Music

Music Monday: Sharon Jones & the Dap-Kings

| Mon Apr. 12, 2010 3:00 AM EDT

Sharon Jones and the Dap-Kings
I Learned the Hard Way
Daptone

True to form, Sharon Jones and the Dap-Kings' fourth album sounds like it came straight out of the 1960s soul-pop explosion. They do it without reaching for something they're not; the music feels both fresh and retro. I Learned The Hard Way isn't as satisfying as 2007's 100 Days 100 Nights, but it's recorded analog, and it's still some of the best Neo-Soul yet.

Hailing from Brooklyn, the Dap-Kings include bass, tenor sax, guitars, congas, drums, and trumpet, while Jones belts and strides through R&B and Motown-inspired ballads about lost love and men who renege on their promises. Try "Better Things" for a groovy funk rendition, and "If You Call" for a sultry appeal for love. Doctor, doctor, come cut my heart out because it hardly beats at all, she croons. But please, please, leave a little potion just in case my baby calls. "Money" starts slow and breaks into an upbeat hunt, showcasing her powerful voice: Money! Where have you gone to? Jones sings, as if addressing an absent lover who's about to get the boot. Money! We scrimp, we save to keep you around, but when we need it, you're nowhere to be found!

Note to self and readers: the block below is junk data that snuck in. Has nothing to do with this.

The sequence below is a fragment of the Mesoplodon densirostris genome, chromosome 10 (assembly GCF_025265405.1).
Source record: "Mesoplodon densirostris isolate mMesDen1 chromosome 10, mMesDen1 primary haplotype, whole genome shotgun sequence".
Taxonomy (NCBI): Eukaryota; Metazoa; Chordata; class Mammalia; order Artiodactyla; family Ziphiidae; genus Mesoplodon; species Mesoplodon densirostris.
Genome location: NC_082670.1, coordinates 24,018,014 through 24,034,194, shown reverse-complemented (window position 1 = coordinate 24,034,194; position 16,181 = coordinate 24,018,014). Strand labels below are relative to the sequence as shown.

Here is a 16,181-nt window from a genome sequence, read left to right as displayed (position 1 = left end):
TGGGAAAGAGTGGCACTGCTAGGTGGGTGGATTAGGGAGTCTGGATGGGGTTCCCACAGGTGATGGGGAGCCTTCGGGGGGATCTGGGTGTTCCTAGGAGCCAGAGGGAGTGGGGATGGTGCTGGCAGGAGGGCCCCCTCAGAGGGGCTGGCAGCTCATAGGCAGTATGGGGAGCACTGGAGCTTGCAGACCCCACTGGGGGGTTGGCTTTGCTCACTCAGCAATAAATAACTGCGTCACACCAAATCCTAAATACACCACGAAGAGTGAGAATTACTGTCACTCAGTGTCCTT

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And don't miss the last track, "Mama Don't Like My Man." Understated and relatively quiet, it's one of my favorites, with slow hand clapping, a simple progression, and great harmonies.
After more than a dozen years singing backup on other people's records, Jones released Dap-Dippin' With... in 1998, and two more albums since. Now, at 54, she's a force to be reckoned with. In 2007, she toured separately with Lou Reed and contemporary R&B muse Amy Winehouse. "There's nothing retro about me, baby," she told New York Magazine. "I am soul!"
Most of these tracks are about timeless subjects like relationships, hope, and despair—which makes funk and Motown renditions plausible—but when Jones croons about Wall Street and fickle gas prices at the beginning of "Money," things get momentarily awkward. Then again, maybe she's talking about oil embargo of 1973, a year the Temptations, Stevie Wonder, Diana Ross, and James Brown each put out albums. The Dap-Kings could fool me.

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